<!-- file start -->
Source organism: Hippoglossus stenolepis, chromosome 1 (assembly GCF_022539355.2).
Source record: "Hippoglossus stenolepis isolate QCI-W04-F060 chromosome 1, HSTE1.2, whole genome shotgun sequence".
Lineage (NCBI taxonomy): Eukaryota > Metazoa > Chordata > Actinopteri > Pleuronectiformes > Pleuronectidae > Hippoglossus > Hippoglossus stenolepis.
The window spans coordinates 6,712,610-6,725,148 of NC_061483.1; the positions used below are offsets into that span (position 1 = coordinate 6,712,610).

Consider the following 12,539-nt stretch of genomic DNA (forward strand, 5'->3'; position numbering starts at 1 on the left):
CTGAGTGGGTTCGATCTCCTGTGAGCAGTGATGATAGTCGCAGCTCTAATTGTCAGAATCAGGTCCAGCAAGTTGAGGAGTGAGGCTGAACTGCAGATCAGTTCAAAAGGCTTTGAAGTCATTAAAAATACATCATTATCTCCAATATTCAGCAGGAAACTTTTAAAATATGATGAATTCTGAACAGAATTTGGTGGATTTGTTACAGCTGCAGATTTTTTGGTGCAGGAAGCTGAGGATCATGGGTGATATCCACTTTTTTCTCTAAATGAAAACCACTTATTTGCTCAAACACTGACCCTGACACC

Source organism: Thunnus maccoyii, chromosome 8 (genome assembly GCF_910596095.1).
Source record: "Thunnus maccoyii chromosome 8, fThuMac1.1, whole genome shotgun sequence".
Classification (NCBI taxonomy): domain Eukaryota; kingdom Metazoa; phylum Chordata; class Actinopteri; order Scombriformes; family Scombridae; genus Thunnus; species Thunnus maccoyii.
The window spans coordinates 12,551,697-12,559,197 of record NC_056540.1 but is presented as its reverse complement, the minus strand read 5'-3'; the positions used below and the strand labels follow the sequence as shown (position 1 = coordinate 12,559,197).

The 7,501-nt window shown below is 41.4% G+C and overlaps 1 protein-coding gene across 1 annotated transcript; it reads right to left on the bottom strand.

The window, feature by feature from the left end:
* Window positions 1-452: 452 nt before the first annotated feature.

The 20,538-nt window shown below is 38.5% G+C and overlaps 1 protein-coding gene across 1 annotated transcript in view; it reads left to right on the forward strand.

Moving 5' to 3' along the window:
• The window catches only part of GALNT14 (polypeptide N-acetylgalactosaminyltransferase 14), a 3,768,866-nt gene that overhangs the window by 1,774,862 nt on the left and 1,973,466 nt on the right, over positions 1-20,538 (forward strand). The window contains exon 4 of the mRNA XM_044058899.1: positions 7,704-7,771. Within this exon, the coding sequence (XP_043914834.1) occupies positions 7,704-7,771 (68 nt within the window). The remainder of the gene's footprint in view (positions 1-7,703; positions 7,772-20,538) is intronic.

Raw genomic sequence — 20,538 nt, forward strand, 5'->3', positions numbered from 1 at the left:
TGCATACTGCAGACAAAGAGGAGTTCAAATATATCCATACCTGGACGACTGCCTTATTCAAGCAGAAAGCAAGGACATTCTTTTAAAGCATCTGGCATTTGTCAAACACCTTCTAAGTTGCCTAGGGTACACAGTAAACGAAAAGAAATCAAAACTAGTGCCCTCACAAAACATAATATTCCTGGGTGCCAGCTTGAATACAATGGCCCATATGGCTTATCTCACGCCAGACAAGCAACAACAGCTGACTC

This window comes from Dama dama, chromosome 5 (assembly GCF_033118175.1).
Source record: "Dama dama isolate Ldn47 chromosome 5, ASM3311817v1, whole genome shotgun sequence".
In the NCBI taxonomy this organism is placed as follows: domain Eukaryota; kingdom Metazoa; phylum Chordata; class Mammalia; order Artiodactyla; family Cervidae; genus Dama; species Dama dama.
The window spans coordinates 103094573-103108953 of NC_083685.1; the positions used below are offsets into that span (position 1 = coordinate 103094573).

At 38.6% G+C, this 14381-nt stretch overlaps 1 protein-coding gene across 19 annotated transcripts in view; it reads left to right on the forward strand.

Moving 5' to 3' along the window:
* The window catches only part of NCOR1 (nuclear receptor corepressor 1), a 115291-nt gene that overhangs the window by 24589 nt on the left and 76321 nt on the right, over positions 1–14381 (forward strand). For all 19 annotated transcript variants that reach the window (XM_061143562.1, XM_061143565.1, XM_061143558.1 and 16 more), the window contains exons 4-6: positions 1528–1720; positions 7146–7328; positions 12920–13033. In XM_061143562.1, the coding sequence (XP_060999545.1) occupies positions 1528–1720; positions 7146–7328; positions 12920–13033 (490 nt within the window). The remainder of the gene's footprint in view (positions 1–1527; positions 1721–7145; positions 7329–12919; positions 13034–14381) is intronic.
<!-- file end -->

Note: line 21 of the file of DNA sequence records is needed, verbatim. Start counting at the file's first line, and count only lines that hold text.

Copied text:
In the NCBI taxonomy this organism is placed as follows: domain Eukaryota; kingdom Metazoa; phylum Chordata; class Mammalia; order Artiodactyla; family Cervidae; genus Dama; species Dama dama.